Murex licenses Ariadne's drug R&D software solution

By Wai Lang Chu

- Last updated on GMT

Related tags Pharmacology Dna

Murex Pharmaceuticals has licensed Ariadne's software solution,
which is to play a vital role in the visualisation and analysis of
biological pathways and gene regulation networks for cancer
therapeutics development.

The agreement taps into the time consuming and costly process headaches that are associated with drug discovery. In addition, the emerging trend to use in silico computational chemistry and molecular modelling for computer-aided drug design has gained significant momentum.

Ariadne Genomics' software Pathway Studio, (formerly known as PathwayAssist) enables life scientists to identify relationships among proteins, small molecules, cell processes and treatments, and automatically extract relevant biological interactions from scientific literature.

Murex, a biotechnology company based in the US, will use Pathway Studio to develop computer-based models for the identification and validation of cancer targets.

"It's hard to overestimate the importance of Pathway Studio in our development of cancer therapies based on patients' individual gene expression data,"​ commented David Shanahan, President and CEO of Murex Pharmaceuticals.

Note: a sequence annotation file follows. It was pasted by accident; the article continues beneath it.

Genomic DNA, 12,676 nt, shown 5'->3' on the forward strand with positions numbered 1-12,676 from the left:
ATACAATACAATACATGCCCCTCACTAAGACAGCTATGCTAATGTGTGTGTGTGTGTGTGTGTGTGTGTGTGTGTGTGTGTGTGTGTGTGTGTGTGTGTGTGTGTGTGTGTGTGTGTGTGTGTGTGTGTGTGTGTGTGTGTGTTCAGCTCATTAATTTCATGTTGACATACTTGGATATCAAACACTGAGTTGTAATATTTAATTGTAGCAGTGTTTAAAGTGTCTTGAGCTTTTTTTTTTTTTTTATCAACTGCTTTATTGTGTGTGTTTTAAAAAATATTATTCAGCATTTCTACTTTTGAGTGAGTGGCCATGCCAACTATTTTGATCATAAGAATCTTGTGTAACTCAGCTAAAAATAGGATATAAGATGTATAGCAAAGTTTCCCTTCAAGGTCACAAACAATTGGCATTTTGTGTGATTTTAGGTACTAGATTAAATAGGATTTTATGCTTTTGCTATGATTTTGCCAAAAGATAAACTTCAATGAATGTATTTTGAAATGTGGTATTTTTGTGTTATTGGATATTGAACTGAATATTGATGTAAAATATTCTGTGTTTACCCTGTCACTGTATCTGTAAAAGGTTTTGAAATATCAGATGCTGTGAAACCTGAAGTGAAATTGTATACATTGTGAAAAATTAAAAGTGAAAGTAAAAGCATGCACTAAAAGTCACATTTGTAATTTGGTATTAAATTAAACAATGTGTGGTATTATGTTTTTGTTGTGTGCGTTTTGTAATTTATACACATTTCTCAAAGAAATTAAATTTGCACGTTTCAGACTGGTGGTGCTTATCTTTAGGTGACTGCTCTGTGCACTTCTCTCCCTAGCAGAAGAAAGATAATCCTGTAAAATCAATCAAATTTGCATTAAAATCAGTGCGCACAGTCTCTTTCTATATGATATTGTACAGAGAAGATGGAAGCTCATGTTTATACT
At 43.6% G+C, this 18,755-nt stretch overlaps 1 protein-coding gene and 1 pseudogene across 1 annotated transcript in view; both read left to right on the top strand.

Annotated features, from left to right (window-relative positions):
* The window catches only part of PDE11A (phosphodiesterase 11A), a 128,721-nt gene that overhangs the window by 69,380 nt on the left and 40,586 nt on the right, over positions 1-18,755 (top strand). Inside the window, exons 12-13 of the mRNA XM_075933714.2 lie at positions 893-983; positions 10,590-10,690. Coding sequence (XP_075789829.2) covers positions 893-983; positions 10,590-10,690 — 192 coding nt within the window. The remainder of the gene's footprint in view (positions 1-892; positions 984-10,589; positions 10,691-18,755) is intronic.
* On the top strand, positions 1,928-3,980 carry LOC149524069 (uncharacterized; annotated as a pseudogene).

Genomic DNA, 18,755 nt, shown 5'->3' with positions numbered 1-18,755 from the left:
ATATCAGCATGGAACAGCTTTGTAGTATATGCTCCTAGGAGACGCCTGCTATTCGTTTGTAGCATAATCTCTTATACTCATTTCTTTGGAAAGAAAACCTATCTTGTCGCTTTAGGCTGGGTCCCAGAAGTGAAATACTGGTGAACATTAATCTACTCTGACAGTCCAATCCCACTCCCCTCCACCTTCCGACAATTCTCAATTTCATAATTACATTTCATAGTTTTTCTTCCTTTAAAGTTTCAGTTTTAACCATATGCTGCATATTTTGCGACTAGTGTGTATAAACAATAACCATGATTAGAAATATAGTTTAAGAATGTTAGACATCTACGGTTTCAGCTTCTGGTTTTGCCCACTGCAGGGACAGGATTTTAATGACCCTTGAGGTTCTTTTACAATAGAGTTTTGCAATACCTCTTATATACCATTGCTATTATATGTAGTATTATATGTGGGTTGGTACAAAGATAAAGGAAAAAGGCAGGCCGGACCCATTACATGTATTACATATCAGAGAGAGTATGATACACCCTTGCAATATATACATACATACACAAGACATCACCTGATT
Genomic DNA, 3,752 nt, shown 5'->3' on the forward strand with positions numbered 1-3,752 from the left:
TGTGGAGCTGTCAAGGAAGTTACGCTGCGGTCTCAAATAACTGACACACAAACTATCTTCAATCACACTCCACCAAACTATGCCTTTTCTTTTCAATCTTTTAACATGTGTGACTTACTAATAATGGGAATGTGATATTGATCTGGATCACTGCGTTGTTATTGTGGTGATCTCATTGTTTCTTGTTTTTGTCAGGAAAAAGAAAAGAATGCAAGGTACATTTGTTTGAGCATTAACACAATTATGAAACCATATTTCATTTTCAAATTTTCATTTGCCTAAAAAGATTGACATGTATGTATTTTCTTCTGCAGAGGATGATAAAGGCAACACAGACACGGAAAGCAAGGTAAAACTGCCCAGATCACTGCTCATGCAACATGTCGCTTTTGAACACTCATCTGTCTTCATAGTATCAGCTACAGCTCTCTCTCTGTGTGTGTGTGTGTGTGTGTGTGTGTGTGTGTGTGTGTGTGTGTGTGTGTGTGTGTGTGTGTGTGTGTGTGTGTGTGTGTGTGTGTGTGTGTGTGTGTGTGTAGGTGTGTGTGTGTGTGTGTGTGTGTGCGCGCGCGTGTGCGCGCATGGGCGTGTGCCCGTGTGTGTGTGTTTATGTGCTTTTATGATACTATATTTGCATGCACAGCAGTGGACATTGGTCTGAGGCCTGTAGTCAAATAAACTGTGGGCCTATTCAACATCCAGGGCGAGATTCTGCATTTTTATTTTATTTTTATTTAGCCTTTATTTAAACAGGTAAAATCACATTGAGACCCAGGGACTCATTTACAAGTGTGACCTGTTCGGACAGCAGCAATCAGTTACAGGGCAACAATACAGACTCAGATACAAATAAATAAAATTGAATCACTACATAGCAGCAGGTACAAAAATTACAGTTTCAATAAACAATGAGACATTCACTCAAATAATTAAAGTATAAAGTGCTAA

"Pathway Studio will accelerate our development efforts as well as help to further increase the safety of our products."

Increasing access to high throughput data plus rapidly developing theory behind pathways, systems biology, life scientists need tools to make data, keep track of it and run it in models.

With the product's resident ResNet database of over 1,000,000 interactions extracted from PubMed and approximately 1000 predefined pathways, researchers can reconstruct regulatory networks from their microarray and proteomics data, identify biomarkers, and model drug responses.

"The software keeps the on-board ResNet database up-to-date,"​ said Ilya Mazo, President of Ariadne.

"It automatically extracting relevant biological interactions from literature, while the flexible user interface allows database queries to expand known pathways and build regulatory networks focused on specific research tasks, such as drug target or biomarker discovery."

Related topics Preclinical Research

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